Sugar Cream Pie is Hoosier's official best
I learned something sweet this week.
It might not be a law, but a resolution by the Indiana State Legislature January 23, has unofficially named Sugar Cream Pie as Hoosier's official best.
During the cold mid-19th century winters when all the fresh berries were used up and the storage cabinets were beginning to get bare, I bet Sugar Cream Pie was created out of some sweet-toothed Hoosier's hankering for dessert.
It's unclear if the delectably simple treat was from an English, Amish, Shaker or Quakers' kitchen, but it was a unique treat using simple ingredients found on the farm -- milk, sugar, flour, shortening, vanilla, and nutmeg -- to enjoy after all the harvested fall fruit was gone.
For years it's been a Hoosier tradition, especially in the southern part of the state where one of the most famous pie manufacturers has been located for more then 60 years.
Wick's Pie Company, Winchester, Ind., is famous for their old fashioned version of this delicious treat among the 35 other pies, and, according to their website, employees make more than 10,000 each eight-hour shift.
With all this fame and glory, you'd think more people know about this creamy treat, but that is not necessarily the case. When I asked around, not too many young people were familiar with this kind of pie while older people knew it immediately but admitted to not having eaten it in a while.
I knew it as a child. My Grandmother Iva, whose recipe was handed down from her mother Blanch Harper, always said this pie was a "poor man's dessert."
So, in these tough economic times, maybe it is time the Sugar Cream Pie has a nod from on high.
My grandmother put her piecrust in the refrigerator as the oven preheated to 450 degrees and she made the filling literally by hand.
Measure and mix with your (clean) hands 3/4-cup sugar, five tablespoons of flour, 2 1/2-cups room temperature heavy whipping cream, 1/2-teaspoon of real vanilla and 1/2-teaspoon of rum/bourbon/strong coffee before adding the mix to the pie shell. Make sure you can't feel sugar crystals in the bottom of the bowl before adding to the pie crust.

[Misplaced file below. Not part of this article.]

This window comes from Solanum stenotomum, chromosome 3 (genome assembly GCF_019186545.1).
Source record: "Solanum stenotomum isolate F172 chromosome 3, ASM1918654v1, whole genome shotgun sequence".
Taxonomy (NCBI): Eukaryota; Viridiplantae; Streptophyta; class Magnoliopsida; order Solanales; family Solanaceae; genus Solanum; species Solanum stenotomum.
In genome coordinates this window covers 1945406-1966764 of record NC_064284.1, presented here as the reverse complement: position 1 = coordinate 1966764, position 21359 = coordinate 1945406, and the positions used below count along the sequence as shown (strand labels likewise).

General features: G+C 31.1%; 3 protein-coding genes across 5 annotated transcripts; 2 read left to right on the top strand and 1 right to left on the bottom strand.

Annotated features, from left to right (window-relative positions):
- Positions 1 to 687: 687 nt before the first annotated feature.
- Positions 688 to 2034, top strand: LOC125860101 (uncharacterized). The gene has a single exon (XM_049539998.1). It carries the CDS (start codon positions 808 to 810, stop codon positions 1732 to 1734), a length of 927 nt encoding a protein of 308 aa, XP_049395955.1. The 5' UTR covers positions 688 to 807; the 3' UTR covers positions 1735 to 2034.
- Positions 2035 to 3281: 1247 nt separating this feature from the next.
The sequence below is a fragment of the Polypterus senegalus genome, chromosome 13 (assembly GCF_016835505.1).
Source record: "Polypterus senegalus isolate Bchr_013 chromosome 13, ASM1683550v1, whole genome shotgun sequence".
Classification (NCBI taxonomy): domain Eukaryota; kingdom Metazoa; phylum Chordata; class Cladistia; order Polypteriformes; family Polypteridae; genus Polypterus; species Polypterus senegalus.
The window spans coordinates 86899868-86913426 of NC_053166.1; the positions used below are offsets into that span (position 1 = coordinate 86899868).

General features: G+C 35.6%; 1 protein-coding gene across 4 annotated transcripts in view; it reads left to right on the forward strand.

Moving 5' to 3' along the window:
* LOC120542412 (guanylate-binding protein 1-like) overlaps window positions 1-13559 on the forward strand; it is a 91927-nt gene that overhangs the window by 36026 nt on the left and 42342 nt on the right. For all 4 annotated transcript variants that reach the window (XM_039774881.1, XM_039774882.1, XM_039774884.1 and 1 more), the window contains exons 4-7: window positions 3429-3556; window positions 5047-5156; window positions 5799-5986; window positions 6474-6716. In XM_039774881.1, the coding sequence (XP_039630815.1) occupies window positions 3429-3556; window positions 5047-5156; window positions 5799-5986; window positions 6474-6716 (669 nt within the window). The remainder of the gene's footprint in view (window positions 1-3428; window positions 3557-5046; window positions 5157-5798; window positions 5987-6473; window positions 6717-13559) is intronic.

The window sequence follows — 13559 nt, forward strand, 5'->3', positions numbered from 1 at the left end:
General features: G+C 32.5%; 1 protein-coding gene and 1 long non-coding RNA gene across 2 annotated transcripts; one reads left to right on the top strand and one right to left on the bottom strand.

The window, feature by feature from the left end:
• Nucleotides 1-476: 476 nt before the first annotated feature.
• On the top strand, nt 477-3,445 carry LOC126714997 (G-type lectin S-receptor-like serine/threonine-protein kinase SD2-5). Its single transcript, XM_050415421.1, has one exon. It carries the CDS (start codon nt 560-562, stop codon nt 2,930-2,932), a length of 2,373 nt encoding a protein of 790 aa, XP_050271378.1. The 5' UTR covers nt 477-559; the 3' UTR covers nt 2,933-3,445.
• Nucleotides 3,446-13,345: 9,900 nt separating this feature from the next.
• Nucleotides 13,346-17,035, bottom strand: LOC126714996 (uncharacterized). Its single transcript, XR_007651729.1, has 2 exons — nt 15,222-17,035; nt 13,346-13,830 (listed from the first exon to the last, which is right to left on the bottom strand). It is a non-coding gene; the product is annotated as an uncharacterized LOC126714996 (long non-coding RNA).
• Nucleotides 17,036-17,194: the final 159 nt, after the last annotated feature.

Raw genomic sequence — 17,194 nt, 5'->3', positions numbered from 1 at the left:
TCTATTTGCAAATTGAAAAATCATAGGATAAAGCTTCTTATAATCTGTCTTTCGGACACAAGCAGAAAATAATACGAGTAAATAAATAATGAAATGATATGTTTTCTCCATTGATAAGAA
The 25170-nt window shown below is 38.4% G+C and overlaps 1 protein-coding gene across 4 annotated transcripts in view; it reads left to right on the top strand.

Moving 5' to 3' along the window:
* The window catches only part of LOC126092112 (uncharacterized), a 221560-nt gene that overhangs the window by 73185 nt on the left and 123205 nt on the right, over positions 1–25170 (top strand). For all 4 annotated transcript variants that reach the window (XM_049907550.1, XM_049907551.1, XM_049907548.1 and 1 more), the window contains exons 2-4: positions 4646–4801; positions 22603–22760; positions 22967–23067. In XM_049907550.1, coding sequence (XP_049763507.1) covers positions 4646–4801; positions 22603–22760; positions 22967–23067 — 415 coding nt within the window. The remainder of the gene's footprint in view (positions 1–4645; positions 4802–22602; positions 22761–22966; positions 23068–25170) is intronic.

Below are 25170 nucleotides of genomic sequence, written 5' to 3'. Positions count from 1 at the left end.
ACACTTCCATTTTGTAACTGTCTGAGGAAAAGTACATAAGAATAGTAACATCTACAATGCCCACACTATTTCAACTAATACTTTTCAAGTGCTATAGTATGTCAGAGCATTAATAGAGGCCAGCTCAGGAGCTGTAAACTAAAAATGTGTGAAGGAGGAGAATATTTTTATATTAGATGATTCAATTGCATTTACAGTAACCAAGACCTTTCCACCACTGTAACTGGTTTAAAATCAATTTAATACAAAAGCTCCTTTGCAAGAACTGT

Let the pie dish set for a few minutes on top of a cookie sheet before you give the pie mix a swirl of your finger and sprinkle a bit of nutmeg or cinnamon (you can give it a dash of both, my grandmother said cooks used what was available to add flavor) on top.
Because this pie takes so long to bake, my grandmother loosely wrapped the edge of the pie in aluminum foil to protect the piecrust. Bake for 10 minutes at 450 degrees then reduce heat to 350 degrees and bake without reopening the oven for an additional 50-60 minutes.
Let the jiggly cream pie set for at least 10-15 minutes before serving, but it is best served chilled (or at least I remember it that way).
Because this is a pie made out of sugar and cream, it was not cut into large wedges to serve at our gatherings because of several diabetics in the family. (TIP: I understand you can use Splenda in this recipe without a taste change, but I don't know about other sugar substations available on the market. If anyone uses a sugar substitute that tastes well, please leave your tips below to share with others.)
This pie served approximately10-12 people with very small pieces, but there were those who garnished their pie.
My grandfather enjoyed a very small slice of this pie with a dollop of whip cream, sprinkles of granulated coffee and a cup of really strong coffee (I think he was drinking espresso before it was cool), while my grandmother liked to stick a butter cookie in the center of her piece, and then a dribble of thick chocolate sauce over the top before eating it with a warm cup of rose-hip tea.